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White House: Relations With the Taliban Are Up to Each Country to Decide

John Kirby of the National Security Council responded to a question about how the U.S. sees the growing partnership between Communist China and Afghanistan under the Taliban regime
Leo Timm
Leo Timm covers China-related news, culture, and history. Follow him on Twitter at @kunlunpeaks
Published: April 11, 2023
Coordinator for Strategic Communications at the National Security Council John Kirby speaks as White House Press Secretary Karine Jean-Pierre listens during a daily news briefing at the James S. Brady Press Briefing Room of the White House on April 6, 2023 in Washington, DC. (Image: Alex Wong/Getty Images)

John Kirby, Coordinator for Strategic Communications with the National Security Council, said on April 6 that while the United States does not recognize the Taliban government in Afghanistan, relations between the fundamentalist Islamic regime and other states were their own business.

Kirby, whose organization advises the U.S. President on national security, military, and foreign policy matters, responded to a question posed by The Epoch Times at a press conference in Washington, D.C.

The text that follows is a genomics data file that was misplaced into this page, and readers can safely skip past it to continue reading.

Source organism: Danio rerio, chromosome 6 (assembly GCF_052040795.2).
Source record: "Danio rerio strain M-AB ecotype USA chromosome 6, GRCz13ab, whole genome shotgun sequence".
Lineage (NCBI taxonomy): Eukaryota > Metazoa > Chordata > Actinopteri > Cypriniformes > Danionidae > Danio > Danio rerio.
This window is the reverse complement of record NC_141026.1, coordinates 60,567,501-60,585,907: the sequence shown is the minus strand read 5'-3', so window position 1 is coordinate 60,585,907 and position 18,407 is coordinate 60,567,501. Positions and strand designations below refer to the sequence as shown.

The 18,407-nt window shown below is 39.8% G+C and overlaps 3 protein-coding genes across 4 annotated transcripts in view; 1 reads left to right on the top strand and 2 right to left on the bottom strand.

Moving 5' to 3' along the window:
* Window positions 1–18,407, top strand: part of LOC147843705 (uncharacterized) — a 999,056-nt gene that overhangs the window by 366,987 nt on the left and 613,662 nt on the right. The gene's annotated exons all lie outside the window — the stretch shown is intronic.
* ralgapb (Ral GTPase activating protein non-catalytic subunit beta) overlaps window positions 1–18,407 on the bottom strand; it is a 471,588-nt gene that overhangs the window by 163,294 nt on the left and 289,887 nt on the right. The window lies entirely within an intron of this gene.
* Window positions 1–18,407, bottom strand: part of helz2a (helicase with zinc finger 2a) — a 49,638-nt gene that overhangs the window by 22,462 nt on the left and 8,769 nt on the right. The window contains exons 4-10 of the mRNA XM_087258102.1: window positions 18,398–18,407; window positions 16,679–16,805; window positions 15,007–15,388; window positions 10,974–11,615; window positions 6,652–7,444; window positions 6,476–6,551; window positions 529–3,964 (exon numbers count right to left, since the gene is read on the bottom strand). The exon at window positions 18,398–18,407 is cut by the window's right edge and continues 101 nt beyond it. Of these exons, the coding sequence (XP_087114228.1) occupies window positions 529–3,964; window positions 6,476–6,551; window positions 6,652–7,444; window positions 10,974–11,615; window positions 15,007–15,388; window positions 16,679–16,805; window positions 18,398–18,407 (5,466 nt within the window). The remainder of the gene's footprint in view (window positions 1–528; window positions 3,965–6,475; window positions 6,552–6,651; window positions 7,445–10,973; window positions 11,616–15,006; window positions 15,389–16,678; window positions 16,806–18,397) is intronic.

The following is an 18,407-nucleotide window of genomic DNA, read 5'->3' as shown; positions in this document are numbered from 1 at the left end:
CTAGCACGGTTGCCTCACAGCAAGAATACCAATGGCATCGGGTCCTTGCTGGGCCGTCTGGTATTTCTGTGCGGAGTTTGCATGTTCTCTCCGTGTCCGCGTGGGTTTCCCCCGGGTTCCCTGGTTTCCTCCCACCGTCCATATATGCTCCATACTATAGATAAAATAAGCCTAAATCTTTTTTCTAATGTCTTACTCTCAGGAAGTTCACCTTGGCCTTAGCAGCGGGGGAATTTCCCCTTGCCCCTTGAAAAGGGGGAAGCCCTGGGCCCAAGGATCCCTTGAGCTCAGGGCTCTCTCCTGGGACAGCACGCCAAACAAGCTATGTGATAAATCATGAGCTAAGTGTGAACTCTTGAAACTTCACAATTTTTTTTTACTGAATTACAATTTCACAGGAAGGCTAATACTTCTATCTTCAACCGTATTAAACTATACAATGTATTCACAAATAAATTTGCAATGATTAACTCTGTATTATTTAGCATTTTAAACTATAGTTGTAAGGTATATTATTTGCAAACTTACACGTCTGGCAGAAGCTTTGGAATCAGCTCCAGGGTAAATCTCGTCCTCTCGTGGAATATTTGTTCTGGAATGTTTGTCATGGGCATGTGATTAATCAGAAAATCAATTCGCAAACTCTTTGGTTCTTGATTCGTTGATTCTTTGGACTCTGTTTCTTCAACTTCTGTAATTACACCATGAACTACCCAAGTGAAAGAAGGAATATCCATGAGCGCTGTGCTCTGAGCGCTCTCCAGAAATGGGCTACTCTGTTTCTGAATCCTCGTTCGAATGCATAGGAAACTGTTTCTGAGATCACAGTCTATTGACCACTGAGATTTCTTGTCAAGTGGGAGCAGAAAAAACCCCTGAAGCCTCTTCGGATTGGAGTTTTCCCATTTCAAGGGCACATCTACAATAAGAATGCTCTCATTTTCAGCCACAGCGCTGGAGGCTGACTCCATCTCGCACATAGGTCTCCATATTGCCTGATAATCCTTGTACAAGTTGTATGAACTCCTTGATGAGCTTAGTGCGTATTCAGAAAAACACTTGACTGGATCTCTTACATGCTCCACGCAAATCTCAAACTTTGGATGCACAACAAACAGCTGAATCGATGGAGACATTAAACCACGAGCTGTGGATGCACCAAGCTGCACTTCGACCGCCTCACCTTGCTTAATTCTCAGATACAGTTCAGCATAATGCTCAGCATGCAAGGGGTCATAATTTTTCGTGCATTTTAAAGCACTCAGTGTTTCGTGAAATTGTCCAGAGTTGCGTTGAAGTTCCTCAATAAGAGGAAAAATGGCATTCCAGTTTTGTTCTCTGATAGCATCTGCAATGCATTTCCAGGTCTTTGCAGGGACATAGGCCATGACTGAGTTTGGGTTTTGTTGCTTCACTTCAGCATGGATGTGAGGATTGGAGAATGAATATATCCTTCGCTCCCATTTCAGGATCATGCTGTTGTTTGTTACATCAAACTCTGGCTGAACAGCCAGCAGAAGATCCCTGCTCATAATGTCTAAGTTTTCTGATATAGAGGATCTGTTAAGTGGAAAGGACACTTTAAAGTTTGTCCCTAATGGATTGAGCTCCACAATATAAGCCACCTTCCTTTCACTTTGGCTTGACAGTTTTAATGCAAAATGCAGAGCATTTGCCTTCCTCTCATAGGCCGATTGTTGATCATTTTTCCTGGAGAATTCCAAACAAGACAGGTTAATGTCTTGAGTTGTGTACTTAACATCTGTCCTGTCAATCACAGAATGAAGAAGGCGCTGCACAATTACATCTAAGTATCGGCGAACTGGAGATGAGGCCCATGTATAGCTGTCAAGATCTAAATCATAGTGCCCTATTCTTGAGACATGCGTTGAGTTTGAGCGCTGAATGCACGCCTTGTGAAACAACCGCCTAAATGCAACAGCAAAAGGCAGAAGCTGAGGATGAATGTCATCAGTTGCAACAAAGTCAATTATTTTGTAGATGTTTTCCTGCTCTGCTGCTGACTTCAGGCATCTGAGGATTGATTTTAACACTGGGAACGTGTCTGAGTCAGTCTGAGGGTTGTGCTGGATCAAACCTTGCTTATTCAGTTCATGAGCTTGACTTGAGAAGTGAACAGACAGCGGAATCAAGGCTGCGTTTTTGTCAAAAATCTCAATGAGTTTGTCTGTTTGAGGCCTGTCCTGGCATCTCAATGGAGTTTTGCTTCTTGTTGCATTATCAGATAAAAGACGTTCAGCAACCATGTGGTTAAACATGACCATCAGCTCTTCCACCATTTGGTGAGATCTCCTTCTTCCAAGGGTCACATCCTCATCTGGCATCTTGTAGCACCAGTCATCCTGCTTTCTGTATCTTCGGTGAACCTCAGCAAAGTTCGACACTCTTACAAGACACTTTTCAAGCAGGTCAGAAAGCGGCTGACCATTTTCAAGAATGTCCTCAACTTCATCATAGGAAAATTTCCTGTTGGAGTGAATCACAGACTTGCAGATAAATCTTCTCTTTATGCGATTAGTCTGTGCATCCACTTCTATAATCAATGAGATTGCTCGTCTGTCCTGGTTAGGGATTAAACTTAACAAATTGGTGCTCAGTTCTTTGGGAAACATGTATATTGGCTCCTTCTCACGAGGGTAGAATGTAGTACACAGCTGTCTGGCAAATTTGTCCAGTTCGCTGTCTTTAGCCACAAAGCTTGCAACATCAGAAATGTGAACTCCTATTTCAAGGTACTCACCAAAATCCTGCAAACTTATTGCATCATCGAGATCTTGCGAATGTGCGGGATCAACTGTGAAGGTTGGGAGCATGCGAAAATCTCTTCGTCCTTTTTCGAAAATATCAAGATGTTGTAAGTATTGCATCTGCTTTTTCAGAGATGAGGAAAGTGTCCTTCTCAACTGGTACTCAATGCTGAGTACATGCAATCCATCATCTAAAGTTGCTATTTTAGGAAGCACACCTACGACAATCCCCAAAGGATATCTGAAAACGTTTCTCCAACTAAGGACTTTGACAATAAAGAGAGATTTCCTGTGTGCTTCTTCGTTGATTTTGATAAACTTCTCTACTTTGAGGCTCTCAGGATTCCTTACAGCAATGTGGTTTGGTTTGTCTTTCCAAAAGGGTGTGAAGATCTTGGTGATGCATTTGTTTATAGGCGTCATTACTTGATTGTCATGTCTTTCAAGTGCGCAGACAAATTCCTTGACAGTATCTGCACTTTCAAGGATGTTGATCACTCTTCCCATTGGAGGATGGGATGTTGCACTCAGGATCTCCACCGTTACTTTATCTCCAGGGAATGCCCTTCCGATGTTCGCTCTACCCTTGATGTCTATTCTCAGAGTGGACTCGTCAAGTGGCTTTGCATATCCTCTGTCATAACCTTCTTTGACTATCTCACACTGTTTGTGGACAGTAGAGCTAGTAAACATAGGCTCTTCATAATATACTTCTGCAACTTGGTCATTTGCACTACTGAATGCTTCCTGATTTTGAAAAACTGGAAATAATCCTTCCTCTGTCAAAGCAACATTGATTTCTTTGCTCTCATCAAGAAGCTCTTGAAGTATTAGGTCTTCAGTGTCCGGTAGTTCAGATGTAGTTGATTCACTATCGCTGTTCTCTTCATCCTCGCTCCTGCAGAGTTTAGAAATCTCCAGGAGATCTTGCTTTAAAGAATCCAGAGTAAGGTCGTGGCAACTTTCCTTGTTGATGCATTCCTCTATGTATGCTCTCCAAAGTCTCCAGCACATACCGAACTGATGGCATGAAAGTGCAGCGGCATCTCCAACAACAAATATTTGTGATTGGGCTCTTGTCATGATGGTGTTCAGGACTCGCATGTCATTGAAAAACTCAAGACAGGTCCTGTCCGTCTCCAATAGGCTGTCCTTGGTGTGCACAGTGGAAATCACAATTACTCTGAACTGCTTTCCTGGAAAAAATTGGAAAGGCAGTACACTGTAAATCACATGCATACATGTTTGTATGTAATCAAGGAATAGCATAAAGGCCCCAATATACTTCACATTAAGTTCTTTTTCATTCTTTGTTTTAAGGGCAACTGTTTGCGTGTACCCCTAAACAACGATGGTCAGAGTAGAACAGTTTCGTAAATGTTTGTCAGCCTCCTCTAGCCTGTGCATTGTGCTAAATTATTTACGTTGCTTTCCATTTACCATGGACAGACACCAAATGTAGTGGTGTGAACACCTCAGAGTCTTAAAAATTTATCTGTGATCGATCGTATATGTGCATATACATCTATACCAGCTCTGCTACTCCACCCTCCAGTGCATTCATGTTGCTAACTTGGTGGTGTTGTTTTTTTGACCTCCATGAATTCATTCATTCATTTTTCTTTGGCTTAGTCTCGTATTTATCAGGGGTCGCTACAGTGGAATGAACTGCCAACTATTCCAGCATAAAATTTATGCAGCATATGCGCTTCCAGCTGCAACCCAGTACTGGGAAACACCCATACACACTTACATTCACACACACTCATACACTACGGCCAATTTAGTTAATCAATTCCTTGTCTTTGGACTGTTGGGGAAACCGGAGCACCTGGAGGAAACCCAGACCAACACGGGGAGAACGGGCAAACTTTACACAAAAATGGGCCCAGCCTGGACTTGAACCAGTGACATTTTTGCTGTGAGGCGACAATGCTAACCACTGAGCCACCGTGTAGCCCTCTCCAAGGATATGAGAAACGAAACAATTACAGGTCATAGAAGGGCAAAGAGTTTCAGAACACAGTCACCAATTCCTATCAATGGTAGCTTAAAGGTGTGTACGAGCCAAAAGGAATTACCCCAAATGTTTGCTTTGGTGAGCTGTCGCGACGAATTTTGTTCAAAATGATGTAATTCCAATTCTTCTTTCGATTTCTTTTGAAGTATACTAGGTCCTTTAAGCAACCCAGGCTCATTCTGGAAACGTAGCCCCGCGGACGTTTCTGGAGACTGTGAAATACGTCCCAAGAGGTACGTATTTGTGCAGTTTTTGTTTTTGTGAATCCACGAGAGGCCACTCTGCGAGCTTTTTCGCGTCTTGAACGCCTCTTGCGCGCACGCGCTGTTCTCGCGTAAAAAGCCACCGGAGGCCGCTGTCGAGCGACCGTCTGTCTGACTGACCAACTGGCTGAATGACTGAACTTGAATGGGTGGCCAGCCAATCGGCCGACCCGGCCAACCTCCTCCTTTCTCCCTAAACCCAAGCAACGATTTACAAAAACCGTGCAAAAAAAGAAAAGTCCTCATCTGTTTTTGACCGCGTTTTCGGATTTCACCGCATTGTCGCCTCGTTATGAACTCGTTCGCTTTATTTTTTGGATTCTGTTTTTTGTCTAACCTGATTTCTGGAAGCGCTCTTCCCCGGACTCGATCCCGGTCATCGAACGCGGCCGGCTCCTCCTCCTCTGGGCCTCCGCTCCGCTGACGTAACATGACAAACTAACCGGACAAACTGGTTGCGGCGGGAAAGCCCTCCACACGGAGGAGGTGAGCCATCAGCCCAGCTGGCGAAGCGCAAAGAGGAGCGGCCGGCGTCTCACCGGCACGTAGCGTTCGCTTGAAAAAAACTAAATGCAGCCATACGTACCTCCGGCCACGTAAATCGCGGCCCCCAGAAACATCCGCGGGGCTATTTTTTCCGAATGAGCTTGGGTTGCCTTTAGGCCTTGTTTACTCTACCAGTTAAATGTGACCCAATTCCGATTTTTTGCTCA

“Every country’s got to take their own view of how they’re going to relate to the Taliban,” Kirby said, adding that “We don’t recognize them as an official government in Afghanistan.”

The reporter had inquired as to the Biden administration’s approach to Sino-Afghan relations, which have been deepening since the Taliban overthrew the central Asian country’s U.S.-backed government in July 2021.

In particular, Afghanistan is believed to have more than US$1 trillion worth of mineral resources, mostly lithium, which is essential for making batteries.

No country — including China — currently recognizes the legitimacy of the Taliban government and its Islamic Emirate. However, the Chinese Communist Party has sent delegations to the Taliban and made supportive gestures after it took over Afghanistan.

Kirby talked about the conditions the Taliban would have to make to be recognized by the U.S: “If they want to be recognized, at least by the United States, if they want to be seen as legitimate, then they need to own up to the promises they made about how they were going to govern that country and how they were going to treat their own people, including women and girls.”